A Door to Memory: 9 Author Quotes From Indigenous Writers

From left to right: Lee Maracle, Leanne Betasamosake Simpson © Aaron Mason, Leslie Marmon Silko.

Editor's Note:

If you’re stirred by these author quotes, amble down our archive for more.

The world’s indigenous people are celebrated annually on August 9th as a reminder of their contributions to global culture and ecology, and to make sure their rights and interests remain on the rest of the world’s radar. As self-explanatory as that might sound, native populations remain under-represented (or perhaps worse, negatively/stereotypically portrayed) throughout most of our culture, and very few of the literary voices produced by these communities end up being heard above the din of the mainstream.

Perhaps you’ll feel inspired to read up about one of the authors quoted below, and observe how their view of their homeland differs from the prevailing narrative of those who’ve occupied it more recently? In the long term we really may all be neighbors on the same space-rock, but until we acknowledge the historic (and ongoing) erasure of these cultures, that kind of universalism isn’t likely to be accepted very graciously.

Or as Sherman Alexie wrote: “The world is only broken into two tribes: the people who are assholes and the people who are not.”

Leslie Marmon Silko, Almanac of the Dead, 1991
“Because if you weren’t born white, you were forced to see differences; or if you weren’t born what they called normal, or if you got injured, then you were left to explore the world of the different.”

Janet Campbell Hale, Bloodlines, 1998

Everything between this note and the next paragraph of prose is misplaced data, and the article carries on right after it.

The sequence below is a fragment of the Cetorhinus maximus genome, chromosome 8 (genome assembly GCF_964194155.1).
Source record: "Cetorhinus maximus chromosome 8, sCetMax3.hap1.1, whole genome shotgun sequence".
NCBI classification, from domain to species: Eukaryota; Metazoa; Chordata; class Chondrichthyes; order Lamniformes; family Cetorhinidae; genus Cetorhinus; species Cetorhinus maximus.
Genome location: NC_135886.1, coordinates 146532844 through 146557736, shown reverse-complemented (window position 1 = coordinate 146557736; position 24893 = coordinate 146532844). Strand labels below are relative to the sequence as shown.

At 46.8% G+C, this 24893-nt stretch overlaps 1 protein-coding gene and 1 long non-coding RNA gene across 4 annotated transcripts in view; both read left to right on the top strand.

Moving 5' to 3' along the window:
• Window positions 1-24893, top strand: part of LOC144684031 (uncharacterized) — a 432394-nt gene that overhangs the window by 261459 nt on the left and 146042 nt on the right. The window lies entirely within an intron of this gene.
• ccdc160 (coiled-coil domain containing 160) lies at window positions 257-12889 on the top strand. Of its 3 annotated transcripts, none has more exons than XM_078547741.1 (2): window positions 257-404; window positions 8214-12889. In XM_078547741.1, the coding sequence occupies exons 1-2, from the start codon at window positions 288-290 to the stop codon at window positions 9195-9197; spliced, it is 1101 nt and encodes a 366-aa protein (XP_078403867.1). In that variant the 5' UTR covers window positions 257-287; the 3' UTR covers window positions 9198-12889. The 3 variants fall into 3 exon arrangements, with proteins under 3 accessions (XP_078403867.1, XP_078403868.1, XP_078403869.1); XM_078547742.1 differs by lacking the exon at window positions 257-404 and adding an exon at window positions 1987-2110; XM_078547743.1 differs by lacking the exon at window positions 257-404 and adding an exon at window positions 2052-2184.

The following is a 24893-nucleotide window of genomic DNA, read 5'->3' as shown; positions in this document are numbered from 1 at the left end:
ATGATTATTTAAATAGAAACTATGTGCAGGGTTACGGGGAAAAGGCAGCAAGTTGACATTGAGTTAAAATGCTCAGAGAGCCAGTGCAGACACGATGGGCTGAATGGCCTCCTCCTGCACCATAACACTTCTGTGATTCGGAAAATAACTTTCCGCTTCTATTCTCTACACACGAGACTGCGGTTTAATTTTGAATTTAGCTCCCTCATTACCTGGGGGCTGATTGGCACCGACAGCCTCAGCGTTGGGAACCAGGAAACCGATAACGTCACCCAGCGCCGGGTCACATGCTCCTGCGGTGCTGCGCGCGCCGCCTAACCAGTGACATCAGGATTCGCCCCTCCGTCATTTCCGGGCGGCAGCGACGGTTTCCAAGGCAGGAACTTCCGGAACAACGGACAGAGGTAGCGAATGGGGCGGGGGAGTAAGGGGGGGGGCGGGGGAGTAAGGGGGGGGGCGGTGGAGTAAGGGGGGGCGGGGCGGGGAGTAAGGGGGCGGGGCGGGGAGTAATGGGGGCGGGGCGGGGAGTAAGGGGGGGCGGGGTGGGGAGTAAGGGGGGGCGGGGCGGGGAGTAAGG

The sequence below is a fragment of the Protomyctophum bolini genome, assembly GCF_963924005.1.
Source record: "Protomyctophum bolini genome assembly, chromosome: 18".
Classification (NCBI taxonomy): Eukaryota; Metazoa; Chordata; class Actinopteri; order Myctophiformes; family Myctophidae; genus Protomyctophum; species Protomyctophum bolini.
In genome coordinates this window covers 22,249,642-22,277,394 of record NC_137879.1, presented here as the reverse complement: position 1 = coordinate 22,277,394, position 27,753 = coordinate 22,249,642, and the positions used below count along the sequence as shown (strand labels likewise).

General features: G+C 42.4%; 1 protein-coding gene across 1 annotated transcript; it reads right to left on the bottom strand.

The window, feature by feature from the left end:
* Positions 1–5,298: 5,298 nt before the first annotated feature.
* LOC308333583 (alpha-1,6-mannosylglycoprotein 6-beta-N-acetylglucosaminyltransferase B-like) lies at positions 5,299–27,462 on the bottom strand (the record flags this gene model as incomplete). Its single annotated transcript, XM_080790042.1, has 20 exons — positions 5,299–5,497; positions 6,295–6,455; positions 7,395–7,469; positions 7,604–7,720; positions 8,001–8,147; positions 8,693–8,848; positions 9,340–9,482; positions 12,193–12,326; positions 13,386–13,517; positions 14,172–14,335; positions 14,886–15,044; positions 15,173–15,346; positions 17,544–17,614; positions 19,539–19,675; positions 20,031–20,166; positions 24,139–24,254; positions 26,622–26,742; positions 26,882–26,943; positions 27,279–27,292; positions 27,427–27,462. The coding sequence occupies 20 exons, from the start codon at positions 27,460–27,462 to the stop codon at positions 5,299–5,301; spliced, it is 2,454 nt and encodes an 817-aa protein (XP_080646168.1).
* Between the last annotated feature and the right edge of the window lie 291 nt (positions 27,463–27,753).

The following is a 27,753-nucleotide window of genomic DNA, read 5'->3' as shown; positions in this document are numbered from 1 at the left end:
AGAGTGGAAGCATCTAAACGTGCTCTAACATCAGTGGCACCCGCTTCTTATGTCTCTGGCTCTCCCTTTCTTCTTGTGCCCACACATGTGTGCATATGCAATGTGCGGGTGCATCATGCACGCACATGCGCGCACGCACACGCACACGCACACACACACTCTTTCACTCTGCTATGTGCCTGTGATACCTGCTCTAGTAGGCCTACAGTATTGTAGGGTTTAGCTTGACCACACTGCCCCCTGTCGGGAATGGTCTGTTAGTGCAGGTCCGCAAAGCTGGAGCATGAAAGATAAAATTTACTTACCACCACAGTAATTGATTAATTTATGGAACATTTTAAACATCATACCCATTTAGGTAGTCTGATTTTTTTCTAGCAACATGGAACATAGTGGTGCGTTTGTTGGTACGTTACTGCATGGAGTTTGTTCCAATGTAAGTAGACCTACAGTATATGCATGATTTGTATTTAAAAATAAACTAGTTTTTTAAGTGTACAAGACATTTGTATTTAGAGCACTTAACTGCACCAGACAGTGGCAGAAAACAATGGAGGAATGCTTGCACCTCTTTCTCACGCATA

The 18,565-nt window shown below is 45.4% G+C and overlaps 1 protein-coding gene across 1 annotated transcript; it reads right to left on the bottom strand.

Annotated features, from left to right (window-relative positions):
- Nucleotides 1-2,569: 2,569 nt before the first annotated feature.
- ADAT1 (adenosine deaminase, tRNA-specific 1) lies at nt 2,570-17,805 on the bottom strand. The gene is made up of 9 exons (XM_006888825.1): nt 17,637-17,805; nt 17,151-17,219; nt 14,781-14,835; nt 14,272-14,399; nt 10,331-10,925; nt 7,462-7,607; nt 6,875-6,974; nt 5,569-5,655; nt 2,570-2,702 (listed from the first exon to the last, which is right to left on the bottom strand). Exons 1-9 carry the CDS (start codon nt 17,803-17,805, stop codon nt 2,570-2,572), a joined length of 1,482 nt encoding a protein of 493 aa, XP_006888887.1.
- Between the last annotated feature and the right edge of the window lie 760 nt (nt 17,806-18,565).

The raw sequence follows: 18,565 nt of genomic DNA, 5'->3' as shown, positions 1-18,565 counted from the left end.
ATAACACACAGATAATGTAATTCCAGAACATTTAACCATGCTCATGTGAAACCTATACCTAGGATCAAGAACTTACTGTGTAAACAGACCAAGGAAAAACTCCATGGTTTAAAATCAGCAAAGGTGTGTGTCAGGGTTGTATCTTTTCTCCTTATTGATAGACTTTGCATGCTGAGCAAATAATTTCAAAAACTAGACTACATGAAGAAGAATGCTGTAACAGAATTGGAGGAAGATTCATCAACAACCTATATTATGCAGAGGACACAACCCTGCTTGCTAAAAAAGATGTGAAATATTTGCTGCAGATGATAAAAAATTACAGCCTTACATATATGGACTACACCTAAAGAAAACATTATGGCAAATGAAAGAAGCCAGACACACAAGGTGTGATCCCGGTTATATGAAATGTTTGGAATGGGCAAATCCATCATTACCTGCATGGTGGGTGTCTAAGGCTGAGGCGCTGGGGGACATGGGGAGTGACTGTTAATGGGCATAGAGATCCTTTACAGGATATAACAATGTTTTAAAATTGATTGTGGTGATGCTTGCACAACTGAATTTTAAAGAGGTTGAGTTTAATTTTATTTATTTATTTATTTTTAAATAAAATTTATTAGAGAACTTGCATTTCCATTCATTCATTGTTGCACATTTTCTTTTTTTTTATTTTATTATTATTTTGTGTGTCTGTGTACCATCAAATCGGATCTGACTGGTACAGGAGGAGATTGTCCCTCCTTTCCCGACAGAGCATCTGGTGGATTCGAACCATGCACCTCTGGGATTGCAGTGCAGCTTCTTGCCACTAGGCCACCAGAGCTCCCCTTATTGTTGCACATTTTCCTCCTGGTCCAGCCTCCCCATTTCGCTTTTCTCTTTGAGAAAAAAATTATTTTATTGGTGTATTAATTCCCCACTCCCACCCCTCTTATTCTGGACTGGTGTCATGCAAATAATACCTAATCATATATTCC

“If Irish or Italian culture dies in America it really isn’t that big a deal. They will still exist in Italy and Ireland. Not so with us. There is no other place. North America is our old country.”

Joanne Arnott, Breasting the Waves: On Writing and Healing, 1995
“Goodness will never win against evil. That split is an irresponsible division of reality.”

Lee Maracle, Ravensong, 1993
“Where do you begin telling someone their world is not the only one?”

Leanne Betasamosake Simpson, Decolonial Love, 2013
“i redrew the maps those old ones kept tucked away in their bones. i took these notes:

how to pluck the feathers off a goose
how to roast a duck on an open fire
how to block the cnr lines
how to live as if it mattered”

Vine Deloria Jr., God Is Red, 1973
“Who will find peace with the lands? The future of humankind lies waiting for those who will come to understand their lives and take up their responsibilities to all living things. Who will listen to the trees, the animals and birds, the voices of the places of the land? As the long forgotten peoples of the respective continents rise and begin to reclaim their ancient heritage, they will discover the meaning of the lands of their ancestors. That is when the invaders of the North American continent will finally discover that for this land, God is red.”

N. Scott Momaday, The Way to Rainy Mountain, 1969
“A word has power in and of itself. It comes from nothing into sound and meaning; it gives origin to all things.”

Gerald Vizenor, Some Other Frequency: Interviews with Innovative American Authors, 1996
“Life is a chance, a story is a chance. That I am here is a chance.”

Joy Harjo, September 11, 2001: American Writers Respond, 2002
“My generation is now the door to memory. That is why I am remembering.”